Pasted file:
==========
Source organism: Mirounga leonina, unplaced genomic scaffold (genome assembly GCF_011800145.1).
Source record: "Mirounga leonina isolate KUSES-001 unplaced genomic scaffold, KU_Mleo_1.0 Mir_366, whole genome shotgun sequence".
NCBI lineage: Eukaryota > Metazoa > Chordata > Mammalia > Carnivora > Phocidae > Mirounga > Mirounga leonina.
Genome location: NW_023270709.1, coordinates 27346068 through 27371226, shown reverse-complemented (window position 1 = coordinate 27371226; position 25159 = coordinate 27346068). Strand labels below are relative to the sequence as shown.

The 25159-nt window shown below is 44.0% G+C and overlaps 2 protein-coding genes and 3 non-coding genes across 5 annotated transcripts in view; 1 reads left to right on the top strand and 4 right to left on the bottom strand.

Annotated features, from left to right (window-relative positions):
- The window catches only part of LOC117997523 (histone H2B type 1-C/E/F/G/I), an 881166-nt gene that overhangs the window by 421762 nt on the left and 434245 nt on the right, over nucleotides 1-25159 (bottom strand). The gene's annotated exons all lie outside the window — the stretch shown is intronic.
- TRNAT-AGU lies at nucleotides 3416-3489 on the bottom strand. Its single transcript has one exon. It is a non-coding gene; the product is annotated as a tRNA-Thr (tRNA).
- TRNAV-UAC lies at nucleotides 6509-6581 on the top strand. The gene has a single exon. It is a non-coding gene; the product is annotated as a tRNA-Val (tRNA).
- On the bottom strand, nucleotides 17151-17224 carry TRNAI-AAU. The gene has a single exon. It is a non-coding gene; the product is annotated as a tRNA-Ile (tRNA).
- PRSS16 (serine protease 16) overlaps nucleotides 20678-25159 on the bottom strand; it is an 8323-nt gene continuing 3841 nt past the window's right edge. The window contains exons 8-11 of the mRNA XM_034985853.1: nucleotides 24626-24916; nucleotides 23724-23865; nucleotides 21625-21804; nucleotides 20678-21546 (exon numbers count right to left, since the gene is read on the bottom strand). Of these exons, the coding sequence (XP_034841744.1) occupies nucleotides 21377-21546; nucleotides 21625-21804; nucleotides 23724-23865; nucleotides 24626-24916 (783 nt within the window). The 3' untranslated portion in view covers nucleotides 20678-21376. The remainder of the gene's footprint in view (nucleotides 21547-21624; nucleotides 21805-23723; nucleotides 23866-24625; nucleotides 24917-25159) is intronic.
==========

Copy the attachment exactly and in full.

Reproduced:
Source organism: Mirounga leonina, unplaced genomic scaffold (genome assembly GCF_011800145.1).
Source record: "Mirounga leonina isolate KUSES-001 unplaced genomic scaffold, KU_Mleo_1.0 Mir_366, whole genome shotgun sequence".
NCBI lineage: Eukaryota > Metazoa > Chordata > Mammalia > Carnivora > Phocidae > Mirounga > Mirounga leonina.
Genome location: NW_023270709.1, coordinates 27346068 through 27371226, shown reverse-complemented (window position 1 = coordinate 27371226; position 25159 = coordinate 27346068). Strand labels below are relative to the sequence as shown.

The 25159-nt window shown below is 44.0% G+C and overlaps 2 protein-coding genes and 3 non-coding genes across 5 annotated transcripts in view; 1 reads left to right on the top strand and 4 right to left on the bottom strand.

Annotated features, from left to right (window-relative positions):
- The window catches only part of LOC117997523 (histone H2B type 1-C/E/F/G/I), an 881166-nt gene that overhangs the window by 421762 nt on the left and 434245 nt on the right, over nucleotides 1-25159 (bottom strand). The gene's annotated exons all lie outside the window — the stretch shown is intronic.
- TRNAT-AGU lies at nucleotides 3416-3489 on the bottom strand. Its single transcript has one exon. It is a non-coding gene; the product is annotated as a tRNA-Thr (tRNA).
- TRNAV-UAC lies at nucleotides 6509-6581 on the top strand. The gene has a single exon. It is a non-coding gene; the product is annotated as a tRNA-Val (tRNA).
- On the bottom strand, nucleotides 17151-17224 carry TRNAI-AAU. The gene has a single exon. It is a non-coding gene; the product is annotated as a tRNA-Ile (tRNA).
- PRSS16 (serine protease 16) overlaps nucleotides 20678-25159 on the bottom strand; it is an 8323-nt gene continuing 3841 nt past the window's right edge. The window contains exons 8-11 of the mRNA XM_034985853.1: nucleotides 24626-24916; nucleotides 23724-23865; nucleotides 21625-21804; nucleotides 20678-21546 (exon numbers count right to left, since the gene is read on the bottom strand). Of these exons, the coding sequence (XP_034841744.1) occupies nucleotides 21377-21546; nucleotides 21625-21804; nucleotides 23724-23865; nucleotides 24626-24916 (783 nt within the window). The 3' untranslated portion in view covers nucleotides 20678-21376. The remainder of the gene's footprint in view (nucleotides 21547-21624; nucleotides 21805-23723; nucleotides 23866-24625; nucleotides 24917-25159) is intronic.